Safe and Sober No More

It would seem that the Tempe police are more concerned about people’s opinion of them than actually protecting the residents.
The ‘Safe and Sober’ campaign that launched in 2013 after incidents where Arizona State University students were found dead after attending parties where heavy drinking was involved was replaced with a babied version that focuses on education and prevention.
After the program ran for three weekends it vanished due to complaints that it put Tempe into a ‘police state.’ The semester hasn’t even officially started and we are no-where close to the heavy drinking events such as home football games and holidays and already they are backing off.
Tempe police say that they will be bringing back a new version based on education and prevention instead of a call to action. Just like the years before the whole campaign started, which didn’t work out so well for the underage drinking problem.
At the same time the lack of a police presence on Mill Avenue is evident. The Tempe police are no longer able to remove the panhandlers and loiters that hang around due to the city ordinance that dropped last year because of complaints that it didn’t allow people to sit on the street in front of their house.
The number of loiterers and panhandlers has since risen and is now such an issue that customers are avoiding the area and employees are afraid to take the trash.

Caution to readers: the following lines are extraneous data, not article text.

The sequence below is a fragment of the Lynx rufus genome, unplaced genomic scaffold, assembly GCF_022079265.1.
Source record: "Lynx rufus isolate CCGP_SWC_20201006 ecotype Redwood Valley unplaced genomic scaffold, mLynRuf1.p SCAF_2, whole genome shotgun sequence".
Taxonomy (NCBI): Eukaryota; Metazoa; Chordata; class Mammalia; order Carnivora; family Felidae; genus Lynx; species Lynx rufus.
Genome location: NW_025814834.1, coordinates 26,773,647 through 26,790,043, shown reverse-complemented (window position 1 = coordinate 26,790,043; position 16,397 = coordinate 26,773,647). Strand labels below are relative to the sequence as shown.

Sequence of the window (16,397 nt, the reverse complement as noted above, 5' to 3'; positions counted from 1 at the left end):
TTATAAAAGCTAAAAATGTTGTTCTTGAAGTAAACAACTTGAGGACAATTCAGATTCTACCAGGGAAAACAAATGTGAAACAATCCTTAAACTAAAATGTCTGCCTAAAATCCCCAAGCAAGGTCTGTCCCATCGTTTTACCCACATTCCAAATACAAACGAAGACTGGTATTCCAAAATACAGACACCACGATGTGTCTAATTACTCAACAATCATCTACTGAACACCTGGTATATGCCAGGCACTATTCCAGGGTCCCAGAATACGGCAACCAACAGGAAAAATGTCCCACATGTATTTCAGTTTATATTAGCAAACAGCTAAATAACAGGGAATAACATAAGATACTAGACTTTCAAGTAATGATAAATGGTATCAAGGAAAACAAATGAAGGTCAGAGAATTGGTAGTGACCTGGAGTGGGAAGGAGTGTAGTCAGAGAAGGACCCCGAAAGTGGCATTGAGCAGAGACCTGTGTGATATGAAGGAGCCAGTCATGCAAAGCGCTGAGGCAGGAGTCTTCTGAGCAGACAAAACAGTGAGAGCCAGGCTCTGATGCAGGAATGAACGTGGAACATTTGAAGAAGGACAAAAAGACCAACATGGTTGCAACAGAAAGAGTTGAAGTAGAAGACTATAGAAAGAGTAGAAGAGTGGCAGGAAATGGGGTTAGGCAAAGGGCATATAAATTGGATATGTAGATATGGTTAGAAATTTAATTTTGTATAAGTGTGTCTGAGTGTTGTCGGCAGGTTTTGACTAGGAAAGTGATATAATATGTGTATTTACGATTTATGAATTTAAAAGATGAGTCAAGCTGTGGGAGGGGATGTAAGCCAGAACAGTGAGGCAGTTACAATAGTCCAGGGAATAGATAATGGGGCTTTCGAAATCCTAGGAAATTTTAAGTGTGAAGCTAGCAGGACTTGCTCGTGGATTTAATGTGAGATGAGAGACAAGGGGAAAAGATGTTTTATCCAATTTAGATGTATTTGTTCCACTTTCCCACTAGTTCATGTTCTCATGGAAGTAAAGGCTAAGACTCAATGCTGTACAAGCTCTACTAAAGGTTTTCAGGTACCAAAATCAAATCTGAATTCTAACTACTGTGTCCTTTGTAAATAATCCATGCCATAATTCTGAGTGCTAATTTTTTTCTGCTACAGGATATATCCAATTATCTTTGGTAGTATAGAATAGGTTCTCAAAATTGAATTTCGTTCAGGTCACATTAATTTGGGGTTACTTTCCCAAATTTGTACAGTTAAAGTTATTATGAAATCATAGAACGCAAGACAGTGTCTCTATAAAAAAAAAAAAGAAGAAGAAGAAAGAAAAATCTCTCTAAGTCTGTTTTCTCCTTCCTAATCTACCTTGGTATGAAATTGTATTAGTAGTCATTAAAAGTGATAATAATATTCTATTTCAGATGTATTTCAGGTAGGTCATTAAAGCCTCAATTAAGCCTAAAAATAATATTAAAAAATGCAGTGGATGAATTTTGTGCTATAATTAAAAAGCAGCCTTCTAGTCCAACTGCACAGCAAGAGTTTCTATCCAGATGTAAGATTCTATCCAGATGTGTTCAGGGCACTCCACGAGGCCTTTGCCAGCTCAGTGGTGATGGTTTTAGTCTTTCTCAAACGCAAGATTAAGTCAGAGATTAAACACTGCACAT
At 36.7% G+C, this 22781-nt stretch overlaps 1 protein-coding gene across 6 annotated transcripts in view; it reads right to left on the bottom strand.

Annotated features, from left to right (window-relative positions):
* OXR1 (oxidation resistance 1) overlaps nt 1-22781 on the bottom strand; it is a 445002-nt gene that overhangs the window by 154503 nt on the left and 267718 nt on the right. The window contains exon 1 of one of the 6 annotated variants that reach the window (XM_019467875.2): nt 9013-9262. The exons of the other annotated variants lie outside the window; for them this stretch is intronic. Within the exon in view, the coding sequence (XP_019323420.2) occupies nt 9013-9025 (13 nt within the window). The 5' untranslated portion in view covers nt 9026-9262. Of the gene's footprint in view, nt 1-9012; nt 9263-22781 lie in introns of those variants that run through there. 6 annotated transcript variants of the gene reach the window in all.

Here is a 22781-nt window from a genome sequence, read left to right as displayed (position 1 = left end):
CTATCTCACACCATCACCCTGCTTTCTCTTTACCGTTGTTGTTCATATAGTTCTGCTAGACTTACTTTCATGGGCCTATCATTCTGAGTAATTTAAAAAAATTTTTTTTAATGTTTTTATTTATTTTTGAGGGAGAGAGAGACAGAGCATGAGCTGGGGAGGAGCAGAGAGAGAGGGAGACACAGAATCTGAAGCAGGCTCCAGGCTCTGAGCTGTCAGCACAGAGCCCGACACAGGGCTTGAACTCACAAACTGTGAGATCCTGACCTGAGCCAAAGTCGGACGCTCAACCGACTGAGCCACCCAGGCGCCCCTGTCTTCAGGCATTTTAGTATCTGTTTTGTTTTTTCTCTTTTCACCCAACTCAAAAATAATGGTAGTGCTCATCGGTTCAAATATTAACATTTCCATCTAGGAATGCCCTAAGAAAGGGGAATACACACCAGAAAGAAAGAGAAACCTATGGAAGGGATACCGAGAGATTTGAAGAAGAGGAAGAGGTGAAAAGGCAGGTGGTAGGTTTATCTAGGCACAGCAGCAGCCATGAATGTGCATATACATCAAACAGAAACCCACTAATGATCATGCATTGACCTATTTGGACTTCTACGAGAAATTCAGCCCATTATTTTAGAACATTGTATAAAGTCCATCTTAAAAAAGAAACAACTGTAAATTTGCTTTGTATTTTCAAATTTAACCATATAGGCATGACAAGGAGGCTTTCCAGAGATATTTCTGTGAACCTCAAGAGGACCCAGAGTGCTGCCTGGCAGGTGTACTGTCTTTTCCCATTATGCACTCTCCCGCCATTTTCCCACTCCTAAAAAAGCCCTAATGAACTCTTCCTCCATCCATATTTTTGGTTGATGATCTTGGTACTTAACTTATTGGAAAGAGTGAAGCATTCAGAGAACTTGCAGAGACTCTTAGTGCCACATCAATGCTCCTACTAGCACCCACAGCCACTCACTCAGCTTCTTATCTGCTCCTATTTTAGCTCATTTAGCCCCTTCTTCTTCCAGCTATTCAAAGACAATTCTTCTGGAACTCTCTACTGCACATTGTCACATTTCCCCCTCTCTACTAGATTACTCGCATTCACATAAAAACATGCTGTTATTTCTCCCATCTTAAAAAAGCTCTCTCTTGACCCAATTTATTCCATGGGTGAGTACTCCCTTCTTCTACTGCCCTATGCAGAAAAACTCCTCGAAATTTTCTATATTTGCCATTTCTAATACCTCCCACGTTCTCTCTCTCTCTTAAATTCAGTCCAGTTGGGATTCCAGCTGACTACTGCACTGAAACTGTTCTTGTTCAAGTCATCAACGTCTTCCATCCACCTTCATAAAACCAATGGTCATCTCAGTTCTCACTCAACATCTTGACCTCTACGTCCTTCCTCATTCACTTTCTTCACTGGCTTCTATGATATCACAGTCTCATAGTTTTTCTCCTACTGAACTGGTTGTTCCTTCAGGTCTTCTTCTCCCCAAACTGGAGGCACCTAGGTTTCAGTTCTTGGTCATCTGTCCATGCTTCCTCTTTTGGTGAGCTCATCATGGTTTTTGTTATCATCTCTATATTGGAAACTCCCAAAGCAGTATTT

Between loosening the reins on the ‘Safe and Sober’ campaign and now not being able to remove loiterers from the street, it would seem that the Tempe police care more about their reputation than keeping the streets safe.
This major step back from the call to action will most likely show a rise in underage drinking and the related street crime that was once on the decline.
Police Cmdr. Noah Johnson told that during the program there was a significant drop in crime, especially with aggravated assaults and street robberies. There has also been 2,500 arrests, with the majority of them being citations for minors consuming or possessing alcohol.
Now residents are forced to question their safety from drunk drivers and the possibility of becoming the victim of a street crime, especially on Mille Avenue, if they would like to leave their houses during the weekends and school events.  Have we now gone from a ‘police state’ to a ‘crime state’? We are going to have to wait and see.